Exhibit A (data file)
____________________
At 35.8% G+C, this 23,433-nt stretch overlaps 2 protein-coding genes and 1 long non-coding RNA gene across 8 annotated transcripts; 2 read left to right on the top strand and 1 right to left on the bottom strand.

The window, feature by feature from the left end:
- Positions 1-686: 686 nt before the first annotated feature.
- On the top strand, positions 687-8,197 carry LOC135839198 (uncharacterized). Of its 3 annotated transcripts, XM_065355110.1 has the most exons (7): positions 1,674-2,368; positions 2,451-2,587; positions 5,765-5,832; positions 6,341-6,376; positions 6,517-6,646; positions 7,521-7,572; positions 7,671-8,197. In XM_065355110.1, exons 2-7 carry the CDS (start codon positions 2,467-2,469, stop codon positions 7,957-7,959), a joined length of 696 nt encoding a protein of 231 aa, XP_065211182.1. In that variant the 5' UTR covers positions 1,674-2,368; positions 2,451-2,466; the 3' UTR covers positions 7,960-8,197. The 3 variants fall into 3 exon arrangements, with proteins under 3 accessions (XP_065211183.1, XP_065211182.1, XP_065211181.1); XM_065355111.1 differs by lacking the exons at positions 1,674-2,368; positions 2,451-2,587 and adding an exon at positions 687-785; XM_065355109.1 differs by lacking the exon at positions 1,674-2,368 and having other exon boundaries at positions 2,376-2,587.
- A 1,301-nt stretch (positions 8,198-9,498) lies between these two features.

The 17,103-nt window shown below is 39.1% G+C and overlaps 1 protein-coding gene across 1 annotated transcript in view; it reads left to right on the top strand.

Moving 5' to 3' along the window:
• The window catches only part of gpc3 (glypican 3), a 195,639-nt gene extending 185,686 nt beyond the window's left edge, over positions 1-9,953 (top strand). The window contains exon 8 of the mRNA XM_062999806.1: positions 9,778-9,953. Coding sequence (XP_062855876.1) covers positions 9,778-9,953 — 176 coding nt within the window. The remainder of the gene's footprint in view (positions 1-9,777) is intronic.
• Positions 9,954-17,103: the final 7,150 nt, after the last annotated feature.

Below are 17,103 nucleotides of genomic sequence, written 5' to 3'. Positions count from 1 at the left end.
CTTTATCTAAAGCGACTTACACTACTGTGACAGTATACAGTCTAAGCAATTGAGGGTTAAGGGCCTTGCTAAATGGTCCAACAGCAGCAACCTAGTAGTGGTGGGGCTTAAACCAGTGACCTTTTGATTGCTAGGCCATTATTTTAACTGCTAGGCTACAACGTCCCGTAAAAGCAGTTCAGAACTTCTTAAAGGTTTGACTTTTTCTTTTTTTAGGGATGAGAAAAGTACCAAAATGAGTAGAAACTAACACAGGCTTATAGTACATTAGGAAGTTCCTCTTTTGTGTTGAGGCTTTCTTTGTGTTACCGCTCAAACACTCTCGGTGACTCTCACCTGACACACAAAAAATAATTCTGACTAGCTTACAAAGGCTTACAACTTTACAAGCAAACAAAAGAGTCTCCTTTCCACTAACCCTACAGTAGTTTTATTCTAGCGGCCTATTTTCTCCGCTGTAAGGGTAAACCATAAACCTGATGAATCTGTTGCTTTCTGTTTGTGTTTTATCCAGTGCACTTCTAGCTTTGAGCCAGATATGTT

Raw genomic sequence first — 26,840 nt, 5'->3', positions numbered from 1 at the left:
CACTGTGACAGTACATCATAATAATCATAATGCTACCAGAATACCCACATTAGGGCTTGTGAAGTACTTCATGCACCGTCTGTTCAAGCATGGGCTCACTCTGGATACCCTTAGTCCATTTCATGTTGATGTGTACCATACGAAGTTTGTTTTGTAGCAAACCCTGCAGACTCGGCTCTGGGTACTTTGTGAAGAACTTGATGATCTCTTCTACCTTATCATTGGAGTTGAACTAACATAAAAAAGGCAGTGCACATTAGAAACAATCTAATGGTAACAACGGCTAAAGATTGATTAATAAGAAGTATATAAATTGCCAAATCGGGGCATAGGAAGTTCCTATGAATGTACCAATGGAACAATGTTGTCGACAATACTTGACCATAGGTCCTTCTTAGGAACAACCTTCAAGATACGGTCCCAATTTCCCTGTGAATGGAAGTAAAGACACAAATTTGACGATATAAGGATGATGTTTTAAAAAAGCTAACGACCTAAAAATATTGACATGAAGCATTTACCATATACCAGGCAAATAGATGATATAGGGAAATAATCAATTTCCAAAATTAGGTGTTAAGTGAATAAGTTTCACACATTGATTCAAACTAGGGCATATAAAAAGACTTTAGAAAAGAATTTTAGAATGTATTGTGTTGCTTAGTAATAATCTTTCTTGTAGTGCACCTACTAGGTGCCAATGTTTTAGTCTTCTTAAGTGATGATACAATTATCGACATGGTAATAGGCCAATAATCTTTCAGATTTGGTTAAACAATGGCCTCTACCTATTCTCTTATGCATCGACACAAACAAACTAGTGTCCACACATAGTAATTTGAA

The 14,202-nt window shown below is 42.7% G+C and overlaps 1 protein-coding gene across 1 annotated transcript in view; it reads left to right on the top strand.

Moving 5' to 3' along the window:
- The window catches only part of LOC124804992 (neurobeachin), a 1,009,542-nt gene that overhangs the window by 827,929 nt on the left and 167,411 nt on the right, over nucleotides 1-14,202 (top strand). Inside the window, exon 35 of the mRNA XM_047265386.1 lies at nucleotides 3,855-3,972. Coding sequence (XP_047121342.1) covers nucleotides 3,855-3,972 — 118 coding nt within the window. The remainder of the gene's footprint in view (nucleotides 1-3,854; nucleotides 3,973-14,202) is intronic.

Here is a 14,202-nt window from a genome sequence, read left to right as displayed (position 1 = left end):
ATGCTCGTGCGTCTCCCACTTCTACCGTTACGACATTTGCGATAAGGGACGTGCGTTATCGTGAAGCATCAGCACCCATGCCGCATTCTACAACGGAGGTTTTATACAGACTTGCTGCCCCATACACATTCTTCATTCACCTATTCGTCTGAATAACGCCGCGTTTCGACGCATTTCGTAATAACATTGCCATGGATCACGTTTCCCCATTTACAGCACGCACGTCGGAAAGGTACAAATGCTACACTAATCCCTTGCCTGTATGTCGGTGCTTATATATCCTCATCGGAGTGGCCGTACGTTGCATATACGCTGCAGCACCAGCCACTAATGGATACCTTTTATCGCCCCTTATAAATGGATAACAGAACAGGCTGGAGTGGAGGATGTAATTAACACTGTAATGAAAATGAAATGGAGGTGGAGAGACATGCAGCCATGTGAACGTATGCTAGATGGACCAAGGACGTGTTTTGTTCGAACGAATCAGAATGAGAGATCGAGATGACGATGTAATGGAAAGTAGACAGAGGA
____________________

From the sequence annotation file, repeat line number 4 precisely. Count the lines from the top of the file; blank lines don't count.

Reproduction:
- On the top strand, positions 687-8,197 carry LOC135839198 (uncharacterized). Of its 3 annotated transcripts, XM_065355110.1 has the most exons (7): positions 1,674-2,368; positions 2,451-2,587; positions 5,765-5,832; positions 6,341-6,376; positions 6,517-6,646; positions 7,521-7,572; positions 7,671-8,197. In XM_065355110.1, exons 2-7 carry the CDS (start codon positions 2,467-2,469, stop codon positions 7,957-7,959), a joined length of 696 nt encoding a protein of 231 aa, XP_065211182.1. In that variant the 5' UTR covers positions 1,674-2,368; positions 2,451-2,466; the 3' UTR covers positions 7,960-8,197. The 3 variants fall into 3 exon arrangements, with proteins under 3 accessions (XP_065211183.1, XP_065211182.1, XP_065211181.1); XM_065355111.1 differs by lacking the exons at positions 1,674-2,368; positions 2,451-2,587 and adding an exon at positions 687-785; XM_065355109.1 differs by lacking the exon at positions 1,674-2,368 and having other exon boundaries at positions 2,376-2,587.